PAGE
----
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Revision of Part 15 of the Commission’s Rules to Permit Unlicensed National Information
Infrastructure (U-NII) Devices in the 5 GHz Band

Today’s item magnifies the importance of unlicensed spectrum in our modern communications
landscape. In my time working for Senator John Sununu, I had the privilege of working with Senator
Maria Cantwell and her great staff to advance a number of unlicensed measures, including opening up the
television white spaces. The beauty of unlicensed spectrum, I learned, is that no one can predict with
certainty what it will ultimately be used for, but it is a very safe bet that some uses will far exceed
expectations or even become game changers.
If you want to meet the true innovators and entrepreneurs in spectrum policy, talk to the men and
women in the unlicensed community. They can literally turn trash into treasure. Take, for example, the
former so-called “garbage bands” at 900 MHz, 2.4 GHz, and 5.8 GHz. Once thought unusable, the FCC
opened these bands up to unlicensed use in the 1980s and today they are some of the most valuable bands
in the world, hosting popular wireless services, the most notable being Wi-Fi and Bluetooth, but also
include baby monitors, cordless phones, garage door openers. Wireless broadband providers use these
bands to expand broadband services to harder to reach parts of America, and some cable operators are
devoting substantial funds to deploy Wi-Fi networks to provide consumers with fast, reliable broadband
To put these contributions into perspective, consider the following. By some estimates,
unlicensed spectrum generates as much as $220 billion in value annually to the economy.1 And, in 2013,
approximately .5 exabytes, or 57 percent, of mobile data was offloaded onto Wi-Fi networks each month.
By 2018, this monthly offload is expected to reach 4.8 exabytes and make up 64 percent of all mobile
data traffic.2
As Americans demand more mobile data at faster speeds, the Commission will have to find
additional unlicensed spectrum to accommodate the growth in Wi-Fi. The 5 GHz band’s propagation
characteristics and new 802.11ac standard make it ideal for this purpose. That is why the Middle Class
Tax Relief and Job Creation Act of 2012, which I joined others in some late nights working on, directed
the Commission to advance unlicensed use in 5 GHz and that is why I am pleased to join my colleagues
in approving this order.
The action we take today will permit outdoor use in the U-NII-1 band and harmonize power
levels with those in the U-NII-3 band. This harmonization will allow consumers to benefit from the new
Wi-Fi standard that will increase data speeds. Along with the enhanced use of the U-NII-1 band, the item
provides safeguards that will facilitate corrective action should large deployments result in harmful
interference to licensed services.

1 New study released by WifiForward finds unlicensed spectrum generated $222 billion in value to the U.S. economy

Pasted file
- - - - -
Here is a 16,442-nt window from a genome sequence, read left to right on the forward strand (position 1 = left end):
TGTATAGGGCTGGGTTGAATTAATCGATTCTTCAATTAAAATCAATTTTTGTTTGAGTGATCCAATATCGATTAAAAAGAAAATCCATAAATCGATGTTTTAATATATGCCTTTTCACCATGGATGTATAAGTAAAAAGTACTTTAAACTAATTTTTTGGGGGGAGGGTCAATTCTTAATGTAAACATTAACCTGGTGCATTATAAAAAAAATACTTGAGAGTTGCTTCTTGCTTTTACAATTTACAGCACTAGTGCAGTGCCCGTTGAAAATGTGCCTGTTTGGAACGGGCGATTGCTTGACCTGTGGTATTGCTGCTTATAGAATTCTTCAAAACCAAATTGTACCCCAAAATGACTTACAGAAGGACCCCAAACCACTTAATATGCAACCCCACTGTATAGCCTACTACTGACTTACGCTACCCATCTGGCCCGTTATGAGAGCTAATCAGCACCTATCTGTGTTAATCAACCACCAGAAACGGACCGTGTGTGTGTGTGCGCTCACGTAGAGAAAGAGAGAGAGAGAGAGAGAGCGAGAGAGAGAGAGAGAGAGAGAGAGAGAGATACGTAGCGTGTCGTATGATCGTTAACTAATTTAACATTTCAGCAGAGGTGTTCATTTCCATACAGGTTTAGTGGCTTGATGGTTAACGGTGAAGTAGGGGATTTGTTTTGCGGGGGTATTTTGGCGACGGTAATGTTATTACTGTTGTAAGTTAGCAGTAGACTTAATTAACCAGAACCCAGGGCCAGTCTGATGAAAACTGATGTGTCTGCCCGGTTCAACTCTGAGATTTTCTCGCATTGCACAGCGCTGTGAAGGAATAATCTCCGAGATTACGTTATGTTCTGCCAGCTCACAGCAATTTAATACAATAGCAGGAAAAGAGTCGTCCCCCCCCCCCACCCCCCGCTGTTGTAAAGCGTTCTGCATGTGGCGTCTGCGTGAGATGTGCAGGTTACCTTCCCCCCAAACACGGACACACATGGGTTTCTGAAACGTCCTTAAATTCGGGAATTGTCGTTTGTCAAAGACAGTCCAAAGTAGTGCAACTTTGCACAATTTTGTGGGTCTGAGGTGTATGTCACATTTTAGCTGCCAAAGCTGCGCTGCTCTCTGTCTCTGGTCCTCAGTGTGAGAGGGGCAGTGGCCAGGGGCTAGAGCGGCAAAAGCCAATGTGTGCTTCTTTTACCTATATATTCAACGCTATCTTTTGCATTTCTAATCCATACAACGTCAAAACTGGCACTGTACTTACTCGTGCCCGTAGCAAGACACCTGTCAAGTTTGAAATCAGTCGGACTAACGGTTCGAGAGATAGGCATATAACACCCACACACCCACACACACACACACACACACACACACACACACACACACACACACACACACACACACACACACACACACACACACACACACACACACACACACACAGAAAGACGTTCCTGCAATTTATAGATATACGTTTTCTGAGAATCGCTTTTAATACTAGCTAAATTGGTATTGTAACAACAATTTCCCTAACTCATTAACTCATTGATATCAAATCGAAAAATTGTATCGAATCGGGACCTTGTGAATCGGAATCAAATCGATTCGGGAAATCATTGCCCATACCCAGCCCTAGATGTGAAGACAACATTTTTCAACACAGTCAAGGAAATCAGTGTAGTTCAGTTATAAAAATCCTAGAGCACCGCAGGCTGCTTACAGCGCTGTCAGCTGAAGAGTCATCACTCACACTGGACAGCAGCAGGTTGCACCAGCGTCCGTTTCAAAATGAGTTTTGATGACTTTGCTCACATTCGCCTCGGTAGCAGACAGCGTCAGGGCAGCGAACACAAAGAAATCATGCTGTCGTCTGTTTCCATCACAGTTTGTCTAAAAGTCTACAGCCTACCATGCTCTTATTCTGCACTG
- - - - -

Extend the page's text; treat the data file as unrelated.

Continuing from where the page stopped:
in 2013 and contributed $6.7 billion to U.S. GDP
content/uploads/2014/01/Value-of-Unlicensed-Spectrum-to-the-US-Economy-overview.pdf (last visited Mar. 26,
2 See Cisco Visual Networking Index: Global Mobile Data Traffic Forecast Update; Letter from Paul J. Sinderbrand,
Counsel to Cisco Systems, Inc., to Marlene H. Dortch, Secretary, Federal Communications Commission, ET Docket
No. 13-49 (Mar. 7, 2014).

The order also takes additional steps to ensure that harmful interference does not occur to
incumbent 5 GHz licensees. First, manufacturers are required to implement security measures to prevent
unauthorized software changes to their equipment. We cannot allow rogue use of devices and everyone
should be on notice that it will not be tolerated. Second, we modify certain technical requirements for
devices operating in the U-NII-2 bands to provide additional protections to FAA weather and other radar
It is important to remember that more work remains in other parts of the band to further increase
unlicensed use, and I hope to see a separate order on this point soon. This will have to be done in
cooperation with the primary federal and non-federal users, including the intelligent transportation
systems program (ITS) at the Department of Transportation. I hope that we can count on them to work
expeditiously with us to resolve any remaining hurdles.
Finally, I would like to express my appreciation to the staff in the Office of Engineering and
Technology (OET). We ask a lot of OET in many different contexts. Here, OET acted as negotiator,
mediator and referee, carefully analyzing, accepting, and dismissing, as appropriate, select arguments
relating to the U-NII-1 band. For a number of months, there was a very contentious debate between
parties presenting studies with conflicting technical parameters and assumptions. The dedicated staff was
able to steer the parties to an acceptable outcome, as well as address other issues pertaining to the 5 GHz
band, and I thank them for their work.

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